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'Hardball with Chris Matthews' for Tuesday, July 27th, 2010

Read the transcript to the Tuesday show

Guesst: Chris Cillizza, Andrew Romanoff, Lynn Sweet, E. Steven Collins, Peter Galbraith
CHRIS MATTHEWS, HOST:  Anti-war Democrats.
Let‘s play HARDBALL.
Good evening.  I‘m Chris Matthews in Washington.  Leading off tonight:
Who‘s got our back?  The release of the Afghanistan papers have reignited the debate.  Is Pakistan our ally or our enemy?  Should we be fighting in Afghanistan?  That‘s at the top of the show.
Also, for weeks, Fox News and its friends have been whipping up white hysteria over allegations that members of the New Black Panther Party, two of them, intimidated voters in Philadelphia two years ago.  The Justice Department found insufficient evidence to investigate the case, and now all seven Senate Republicans on the U.S. Judiciary Committee of the Senate want the Justice Department to investigate itself.  Is this yet another example of a rightist strategy to stir up racial resentment among whites by portraying whites as victims of black rule in the country?
Plus, you knew there would be a Republican blowback once Tom Tancredo announced a third-party run for governor of Colorado.  Well, it happened last night.  Wait until you hear the tape of him going after the state‘s Republican chairman.
Also, what would make someone‘s own daughter take out an ad to say he‘s not a good father and please don‘t vote for him?  That family feud coming up in the “Sideshow.
But “Let Me Finish” tonight with thoughts of a profile in patriotism, Marjorie Margolies, a congresswoman who voted for her country.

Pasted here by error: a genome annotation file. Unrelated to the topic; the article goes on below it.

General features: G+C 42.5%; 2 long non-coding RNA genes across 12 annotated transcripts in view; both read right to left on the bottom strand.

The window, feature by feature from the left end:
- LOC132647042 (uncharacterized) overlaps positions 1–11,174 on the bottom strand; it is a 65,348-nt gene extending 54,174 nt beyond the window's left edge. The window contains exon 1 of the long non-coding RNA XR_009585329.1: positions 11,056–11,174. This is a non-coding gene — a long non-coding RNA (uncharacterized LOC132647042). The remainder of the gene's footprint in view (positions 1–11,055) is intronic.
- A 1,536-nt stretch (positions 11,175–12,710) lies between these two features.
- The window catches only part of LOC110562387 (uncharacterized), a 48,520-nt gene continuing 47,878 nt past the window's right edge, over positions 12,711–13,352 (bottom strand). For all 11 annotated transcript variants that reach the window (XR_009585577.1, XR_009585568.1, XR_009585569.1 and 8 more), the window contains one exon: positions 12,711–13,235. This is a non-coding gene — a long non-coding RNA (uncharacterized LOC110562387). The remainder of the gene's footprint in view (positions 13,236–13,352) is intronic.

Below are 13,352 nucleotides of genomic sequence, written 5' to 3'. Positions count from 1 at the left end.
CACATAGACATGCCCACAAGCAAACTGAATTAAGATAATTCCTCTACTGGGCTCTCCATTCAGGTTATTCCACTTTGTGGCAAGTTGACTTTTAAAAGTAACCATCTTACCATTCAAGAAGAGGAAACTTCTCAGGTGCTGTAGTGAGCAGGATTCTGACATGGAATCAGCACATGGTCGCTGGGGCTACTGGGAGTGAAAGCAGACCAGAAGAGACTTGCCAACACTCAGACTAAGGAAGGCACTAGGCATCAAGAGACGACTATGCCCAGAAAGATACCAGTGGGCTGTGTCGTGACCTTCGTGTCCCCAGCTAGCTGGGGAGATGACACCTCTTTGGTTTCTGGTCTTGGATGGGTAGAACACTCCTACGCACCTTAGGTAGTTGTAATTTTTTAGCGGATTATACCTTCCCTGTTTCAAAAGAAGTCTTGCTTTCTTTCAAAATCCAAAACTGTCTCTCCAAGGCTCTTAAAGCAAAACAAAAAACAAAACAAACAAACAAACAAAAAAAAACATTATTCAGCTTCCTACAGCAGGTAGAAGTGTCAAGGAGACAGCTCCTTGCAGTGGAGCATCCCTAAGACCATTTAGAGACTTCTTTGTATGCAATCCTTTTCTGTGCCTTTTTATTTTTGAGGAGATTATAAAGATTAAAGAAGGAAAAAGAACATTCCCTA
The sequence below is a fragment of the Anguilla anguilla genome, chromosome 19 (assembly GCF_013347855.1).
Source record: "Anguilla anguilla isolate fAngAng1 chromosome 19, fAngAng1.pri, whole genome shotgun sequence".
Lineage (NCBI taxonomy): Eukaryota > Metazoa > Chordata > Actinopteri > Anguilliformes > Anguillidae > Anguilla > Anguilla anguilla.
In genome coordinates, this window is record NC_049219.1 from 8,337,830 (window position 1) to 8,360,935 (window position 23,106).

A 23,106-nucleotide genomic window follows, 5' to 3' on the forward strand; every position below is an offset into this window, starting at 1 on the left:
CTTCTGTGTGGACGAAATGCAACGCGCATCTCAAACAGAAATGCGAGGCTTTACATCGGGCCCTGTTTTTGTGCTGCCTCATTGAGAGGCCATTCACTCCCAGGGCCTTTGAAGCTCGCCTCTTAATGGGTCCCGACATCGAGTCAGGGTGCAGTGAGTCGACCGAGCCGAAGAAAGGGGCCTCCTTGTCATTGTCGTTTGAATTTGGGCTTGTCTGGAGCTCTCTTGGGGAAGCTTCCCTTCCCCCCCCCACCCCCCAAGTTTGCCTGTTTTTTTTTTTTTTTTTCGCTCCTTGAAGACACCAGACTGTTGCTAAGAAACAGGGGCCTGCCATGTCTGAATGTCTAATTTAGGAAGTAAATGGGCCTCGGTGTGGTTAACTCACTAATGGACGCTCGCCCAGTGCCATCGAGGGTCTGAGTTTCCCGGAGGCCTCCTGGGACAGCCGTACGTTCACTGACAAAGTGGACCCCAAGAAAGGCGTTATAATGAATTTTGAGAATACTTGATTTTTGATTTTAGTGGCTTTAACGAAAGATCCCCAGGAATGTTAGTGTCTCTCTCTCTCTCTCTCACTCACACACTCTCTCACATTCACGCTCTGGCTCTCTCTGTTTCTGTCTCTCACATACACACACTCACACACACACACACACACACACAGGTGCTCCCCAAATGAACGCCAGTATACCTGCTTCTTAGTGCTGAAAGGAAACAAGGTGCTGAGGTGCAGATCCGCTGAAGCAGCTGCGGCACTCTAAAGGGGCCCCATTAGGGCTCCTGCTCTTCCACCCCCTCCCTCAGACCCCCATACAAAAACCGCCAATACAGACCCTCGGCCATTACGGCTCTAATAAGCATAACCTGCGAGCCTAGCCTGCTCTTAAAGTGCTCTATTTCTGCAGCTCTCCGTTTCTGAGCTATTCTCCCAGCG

Let‘s start with all seven Republicans on the Senate Judiciary Committee, who sent a letter to Democratic committee chairman Patrick Leahy of Vermont on Friday pushing for a hearing, a big public hearing, on a 2008 election day incident in Philadelphia involving two members of the New Black Panthers and whether they violated any voter intimidations laws.
In their letter, the Republican senators write about their concern.  Quote, “concern about the politicization of the Civil Rights Division within the Department of Justice.”  What‘s this latest push about?
Michael Smerconish is a syndicated radio host and MSNBC political analyst.  And E. Steven Collins is a Philadelphia radio host.  I want—
Michael, you‘ve written about this.  I want you to start, then E. Steven, jump in here.  I want to try to get a thoroughgoing presentation of what happened two years ago, as best we can understand it.  Give us a sense of the neighborhood involved, the voting division involved, what happened, Michael, on that day when we all voted, or most of Philadelphia, I should say, voted for—and certainly that division voted for—Barack Obama for president?